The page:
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A Head Full of Ideas: An Interview with Allen Weiner

A Head Full of Ideas: An Interview with Allen Weiner

 |  Author Interviews

 

We had the pleasure of speaking with Allen Weiner, author of contemporary fiction Watch Tower.

 

He speaks of his experiences writing, the lessons he took to teach himself more ticks, and what the future holds.

 

Watch Tower is available here.

 

 

1). What themes did you consider when writing ‘Watch Tower’? What do you hope a reader will feel after they have finished it?

 

I wanted to focus on the struggles of growing up in a difficult situation and what it takes to overcome such an upbringing. The story was familiar to me as I knew people who were raised in similar ways, and some were able to rise above, while others were not.

 

The locations were essential as they are places, I am familiar with, and I could incorporate the nuances of those environments into the narrative. I chose watchmakers due to a personal interest in horology and the time and patience one has to use to be a master craftsman.

 

2). You mention that you attended a university class on how to approach writing your first novel. What is the most crucial thing you feel you learned about writing during that time?

 

I have been a professional writer since 1978, but always in a short-form style, working for newspapers and magazines. In 2020, took a class to learn how to write a novel; what I learned was discipline and the need to work the process by writing every day and being open to criticism.

 

3). What inspires you more in your writing; other authors and books, or life experiences?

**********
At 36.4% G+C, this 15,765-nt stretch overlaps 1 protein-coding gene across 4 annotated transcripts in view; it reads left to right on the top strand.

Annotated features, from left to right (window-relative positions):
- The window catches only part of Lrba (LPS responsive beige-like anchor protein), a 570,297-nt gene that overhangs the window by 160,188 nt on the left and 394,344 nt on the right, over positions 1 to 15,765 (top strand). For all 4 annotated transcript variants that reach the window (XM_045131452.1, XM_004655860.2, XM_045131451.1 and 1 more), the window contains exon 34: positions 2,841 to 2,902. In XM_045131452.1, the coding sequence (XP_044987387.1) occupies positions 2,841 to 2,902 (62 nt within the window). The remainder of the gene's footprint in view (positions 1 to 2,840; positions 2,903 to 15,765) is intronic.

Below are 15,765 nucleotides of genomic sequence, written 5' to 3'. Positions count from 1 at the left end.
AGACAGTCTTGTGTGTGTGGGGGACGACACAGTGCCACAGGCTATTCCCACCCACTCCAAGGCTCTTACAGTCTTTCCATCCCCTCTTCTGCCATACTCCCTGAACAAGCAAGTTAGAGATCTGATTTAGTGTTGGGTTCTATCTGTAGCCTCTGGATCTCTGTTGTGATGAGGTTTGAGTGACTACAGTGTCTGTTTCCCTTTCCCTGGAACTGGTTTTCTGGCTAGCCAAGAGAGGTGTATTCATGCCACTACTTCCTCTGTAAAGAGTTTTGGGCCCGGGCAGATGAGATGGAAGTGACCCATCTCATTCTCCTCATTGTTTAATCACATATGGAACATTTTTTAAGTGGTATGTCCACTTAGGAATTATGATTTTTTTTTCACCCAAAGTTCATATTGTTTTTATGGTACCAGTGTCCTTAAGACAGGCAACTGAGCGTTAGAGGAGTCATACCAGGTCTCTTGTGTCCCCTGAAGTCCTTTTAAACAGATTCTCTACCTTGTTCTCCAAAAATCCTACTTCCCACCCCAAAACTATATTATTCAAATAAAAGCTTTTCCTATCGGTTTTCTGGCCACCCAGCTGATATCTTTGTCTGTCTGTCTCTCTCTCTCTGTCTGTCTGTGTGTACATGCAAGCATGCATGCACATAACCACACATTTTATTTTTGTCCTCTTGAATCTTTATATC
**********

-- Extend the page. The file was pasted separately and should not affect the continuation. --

Definitely life experiences both personal and professional. Also, extensive global travel where I got to see and meet people from all walks of life. Having lived in six different U.S. cities played a part in my evolution as a writer. A colleague once described me as a lyric from a Bob Dylan song- “I have a head full of ideas, and it’s driving me insane.”

 

4). What advice would you give to writers who are considering writing a novel, but have yet to take the plunge?

 

Discipline. Be prepared to be frustrated. If you give up easily it’s not a task you want to undertake. I suggest you follow the process as I did. It starts with an idea then you create a logline, characters, etc.. It is vital, especially when starting.

 

5). If we may ask, what is next for you and your writing endeavours?

 

I continue to write freelance for a company that deals with the future of food technology and am hosting a weekly radio show called, “Food Forward: Nourishing the World.”

 

I have several paths—I have a mystery trilogy in print with a character named Max Rosen, a semi-autobiographical. He is/was a newspaper reporter who solves mysteries and helps folks out of jams. I may write the fourth in the series.

 

I have a new novel in the works that deals with the contemporary issues of growing old and feeling out of touch with an evolving world. I may take Mark Tower, the hero of Watch Tower, to a new level, but I am not sure. It will depend on the reader's reaction to the current novel.

 

I am shopping a completed and professionally illustrated non-fiction book in the humor space on the trend of wearing two watches—one on each wrist. It is called “How to Double Wrist Like a Pro.”


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